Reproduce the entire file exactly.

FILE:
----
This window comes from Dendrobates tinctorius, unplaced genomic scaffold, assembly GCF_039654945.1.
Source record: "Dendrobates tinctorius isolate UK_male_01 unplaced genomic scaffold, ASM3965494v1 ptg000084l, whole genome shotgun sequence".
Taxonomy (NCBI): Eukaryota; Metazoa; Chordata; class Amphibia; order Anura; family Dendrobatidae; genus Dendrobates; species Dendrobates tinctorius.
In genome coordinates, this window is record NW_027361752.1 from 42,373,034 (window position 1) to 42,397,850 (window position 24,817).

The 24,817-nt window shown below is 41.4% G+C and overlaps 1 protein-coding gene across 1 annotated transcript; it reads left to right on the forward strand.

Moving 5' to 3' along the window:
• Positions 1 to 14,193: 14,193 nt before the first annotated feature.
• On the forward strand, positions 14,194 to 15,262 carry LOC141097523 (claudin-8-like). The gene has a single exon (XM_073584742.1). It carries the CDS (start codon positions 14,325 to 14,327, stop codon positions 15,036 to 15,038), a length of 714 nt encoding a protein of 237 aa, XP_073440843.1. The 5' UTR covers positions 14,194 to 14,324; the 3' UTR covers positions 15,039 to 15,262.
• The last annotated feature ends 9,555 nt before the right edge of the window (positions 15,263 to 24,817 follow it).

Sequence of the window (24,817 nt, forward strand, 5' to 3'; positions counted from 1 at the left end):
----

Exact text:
This window comes from Dendrobates tinctorius, unplaced genomic scaffold, assembly GCF_039654945.1.
Source record: "Dendrobates tinctorius isolate UK_male_01 unplaced genomic scaffold, ASM3965494v1 ptg000084l, whole genome shotgun sequence".
Taxonomy (NCBI): Eukaryota; Metazoa; Chordata; class Amphibia; order Anura; family Dendrobatidae; genus Dendrobates; species Dendrobates tinctorius.
In genome coordinates, this window is record NW_027361752.1 from 42,373,034 (window position 1) to 42,397,850 (window position 24,817).

The 24,817-nt window shown below is 41.4% G+C and overlaps 1 protein-coding gene across 1 annotated transcript; it reads left to right on the forward strand.

Moving 5' to 3' along the window:
• Positions 1 to 14,193: 14,193 nt before the first annotated feature.
• On the forward strand, positions 14,194 to 15,262 carry LOC141097523 (claudin-8-like). The gene has a single exon (XM_073584742.1). It carries the CDS (start codon positions 14,325 to 14,327, stop codon positions 15,036 to 15,038), a length of 714 nt encoding a protein of 237 aa, XP_073440843.1. The 5' UTR covers positions 14,194 to 14,324; the 3' UTR covers positions 15,039 to 15,262.
• The last annotated feature ends 9,555 nt before the right edge of the window (positions 15,263 to 24,817 follow it).

Sequence of the window (24,817 nt, forward strand, 5' to 3'; positions counted from 1 at the left end):